Report: Boston Scientific leads $20M round for Israeli devicemaker

Israel's Sensible Medical has picked up a reported $20 million to fund development of its noninvasive lung fluid monitor, closing a round led by global device giant Boston Scientific ($BSX).

The company declined to disclose the size of its latest raise, but Globes' sources say it came in at $20 million, giving Sensible the cash it needs to get its product to market. The round brings the company's total venture haul to $37 million since its 2007 launch, and Sensible will use it to wrap up global registration studies and secure market clearances, the company said.

The wearable device is designed to provide a quantitative, absolute measurement of lung fluid content in heart failure patients, eliminating the guesswork of commonly used weight- and symptoms-based monitoring while avoiding the surgical procedures required for implantable hemodynamic monitors.

Under the terms of the investment, Boston Scientific will have nonexclusive rights to sell the device around the world, Globes reports, and Sensible expects to lock up regulatory clearances in the next 6 months.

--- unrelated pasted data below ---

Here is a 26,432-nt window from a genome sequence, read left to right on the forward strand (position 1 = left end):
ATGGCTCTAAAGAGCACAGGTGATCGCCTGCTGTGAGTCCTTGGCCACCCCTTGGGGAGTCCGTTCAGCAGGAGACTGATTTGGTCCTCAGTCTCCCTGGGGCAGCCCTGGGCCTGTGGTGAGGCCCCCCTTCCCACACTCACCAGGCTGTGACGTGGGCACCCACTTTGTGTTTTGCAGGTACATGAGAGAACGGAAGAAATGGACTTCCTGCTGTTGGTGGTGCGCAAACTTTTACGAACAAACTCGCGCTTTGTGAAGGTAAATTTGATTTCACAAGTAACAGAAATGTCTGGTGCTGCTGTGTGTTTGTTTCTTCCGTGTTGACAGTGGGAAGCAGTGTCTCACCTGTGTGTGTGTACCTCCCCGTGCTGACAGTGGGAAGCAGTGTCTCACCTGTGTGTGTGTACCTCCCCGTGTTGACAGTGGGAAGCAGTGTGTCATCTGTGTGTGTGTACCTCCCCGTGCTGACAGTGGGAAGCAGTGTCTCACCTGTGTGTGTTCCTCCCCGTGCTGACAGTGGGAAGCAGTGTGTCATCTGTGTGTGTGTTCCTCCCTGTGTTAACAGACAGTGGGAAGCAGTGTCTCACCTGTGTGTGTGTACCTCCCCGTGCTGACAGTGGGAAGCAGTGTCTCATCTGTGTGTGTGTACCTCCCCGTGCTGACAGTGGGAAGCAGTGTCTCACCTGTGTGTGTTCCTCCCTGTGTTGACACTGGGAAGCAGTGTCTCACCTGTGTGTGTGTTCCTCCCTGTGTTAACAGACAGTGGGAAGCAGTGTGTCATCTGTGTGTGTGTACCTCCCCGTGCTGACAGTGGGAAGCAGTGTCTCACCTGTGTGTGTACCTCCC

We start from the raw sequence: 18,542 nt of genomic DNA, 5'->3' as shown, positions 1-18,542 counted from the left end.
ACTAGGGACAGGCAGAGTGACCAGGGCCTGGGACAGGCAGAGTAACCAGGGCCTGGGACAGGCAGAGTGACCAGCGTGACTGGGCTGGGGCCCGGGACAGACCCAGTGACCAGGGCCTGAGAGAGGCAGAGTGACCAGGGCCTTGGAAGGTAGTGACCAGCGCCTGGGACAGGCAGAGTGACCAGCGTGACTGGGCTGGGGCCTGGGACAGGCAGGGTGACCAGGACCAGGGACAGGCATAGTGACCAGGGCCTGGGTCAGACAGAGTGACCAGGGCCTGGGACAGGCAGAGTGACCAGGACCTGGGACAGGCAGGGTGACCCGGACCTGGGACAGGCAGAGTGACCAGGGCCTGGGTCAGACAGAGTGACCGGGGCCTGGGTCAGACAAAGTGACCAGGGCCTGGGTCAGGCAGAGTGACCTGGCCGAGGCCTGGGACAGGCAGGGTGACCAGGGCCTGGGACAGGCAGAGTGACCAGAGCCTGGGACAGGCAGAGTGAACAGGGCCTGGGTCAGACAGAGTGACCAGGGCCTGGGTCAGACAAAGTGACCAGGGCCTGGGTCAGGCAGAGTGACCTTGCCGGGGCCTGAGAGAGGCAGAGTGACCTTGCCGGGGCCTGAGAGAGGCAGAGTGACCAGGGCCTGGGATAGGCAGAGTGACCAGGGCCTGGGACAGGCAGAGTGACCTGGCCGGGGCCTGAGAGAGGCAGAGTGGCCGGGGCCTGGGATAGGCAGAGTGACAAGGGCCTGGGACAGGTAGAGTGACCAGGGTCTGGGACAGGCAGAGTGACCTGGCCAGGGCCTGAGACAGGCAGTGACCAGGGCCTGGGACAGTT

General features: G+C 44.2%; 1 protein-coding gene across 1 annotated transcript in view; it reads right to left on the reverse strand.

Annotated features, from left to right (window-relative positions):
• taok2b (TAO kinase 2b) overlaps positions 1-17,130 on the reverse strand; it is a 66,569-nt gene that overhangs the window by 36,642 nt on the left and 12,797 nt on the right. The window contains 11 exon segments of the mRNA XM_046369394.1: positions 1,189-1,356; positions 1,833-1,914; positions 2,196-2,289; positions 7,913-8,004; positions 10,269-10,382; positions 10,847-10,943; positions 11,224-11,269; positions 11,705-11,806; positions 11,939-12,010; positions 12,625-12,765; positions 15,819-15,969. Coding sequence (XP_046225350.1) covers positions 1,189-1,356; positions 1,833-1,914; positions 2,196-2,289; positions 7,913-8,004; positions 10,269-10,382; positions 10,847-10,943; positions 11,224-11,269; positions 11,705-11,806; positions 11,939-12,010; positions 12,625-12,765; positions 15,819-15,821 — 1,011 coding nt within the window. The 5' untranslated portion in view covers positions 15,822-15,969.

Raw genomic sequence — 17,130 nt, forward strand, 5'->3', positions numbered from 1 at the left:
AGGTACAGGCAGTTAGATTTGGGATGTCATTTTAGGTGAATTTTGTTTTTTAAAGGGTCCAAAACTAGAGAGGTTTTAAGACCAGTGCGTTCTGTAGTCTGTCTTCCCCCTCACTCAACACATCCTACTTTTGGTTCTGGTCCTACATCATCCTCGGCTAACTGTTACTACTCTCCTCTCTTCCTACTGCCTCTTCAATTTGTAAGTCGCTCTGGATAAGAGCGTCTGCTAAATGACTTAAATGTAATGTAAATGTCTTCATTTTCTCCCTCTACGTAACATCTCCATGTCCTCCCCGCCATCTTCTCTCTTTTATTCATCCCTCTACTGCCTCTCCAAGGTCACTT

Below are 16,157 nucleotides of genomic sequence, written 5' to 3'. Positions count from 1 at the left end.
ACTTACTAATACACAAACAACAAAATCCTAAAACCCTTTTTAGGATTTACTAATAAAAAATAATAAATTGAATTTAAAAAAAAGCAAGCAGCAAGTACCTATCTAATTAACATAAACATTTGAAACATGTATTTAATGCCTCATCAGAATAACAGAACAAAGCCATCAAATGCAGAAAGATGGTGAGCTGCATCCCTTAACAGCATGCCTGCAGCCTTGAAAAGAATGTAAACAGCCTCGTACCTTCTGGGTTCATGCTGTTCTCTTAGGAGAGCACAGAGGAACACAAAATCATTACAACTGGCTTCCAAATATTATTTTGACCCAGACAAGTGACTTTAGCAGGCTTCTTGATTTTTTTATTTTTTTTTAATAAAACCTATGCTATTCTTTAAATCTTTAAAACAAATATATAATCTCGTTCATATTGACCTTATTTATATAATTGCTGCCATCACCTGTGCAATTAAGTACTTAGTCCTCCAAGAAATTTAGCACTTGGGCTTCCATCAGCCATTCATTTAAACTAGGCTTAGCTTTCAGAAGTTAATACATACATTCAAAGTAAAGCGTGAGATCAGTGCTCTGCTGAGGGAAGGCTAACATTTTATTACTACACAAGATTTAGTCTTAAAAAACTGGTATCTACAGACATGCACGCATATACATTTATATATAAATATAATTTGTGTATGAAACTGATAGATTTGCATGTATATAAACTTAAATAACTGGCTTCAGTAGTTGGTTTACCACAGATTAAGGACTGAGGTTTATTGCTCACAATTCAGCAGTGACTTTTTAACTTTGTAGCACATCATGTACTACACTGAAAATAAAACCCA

Now, with cash in hand and a clinical plan in place, Sensible is prepared to take its novel technology to the market, and CEO Amir Ronen said the company is "humbled" to join forces with the likes of Boston Scientific.

"We are proud that our technology has been embraced by leading physicians worldwide who are helping us in our path towards commercialization," Ronen said in a statement. "A robust and accurate technology for non-invasive fluid monitoring is clearly a dramatic and disruptive capability that could impact the lives of millions."

Like many Israeli medical tech companies, Sensible was founded by former defense workers who figured out a way to apply military technology to medicine. In this case, Ronen told Globes, Sensible's founders translated "see-through-walls" radiofrequencies into a patient-safe device for measuring fluid buildup.

- read the announcement
- check out the Globes story

Special Report: How did Israel become a hotbed for medical devices?

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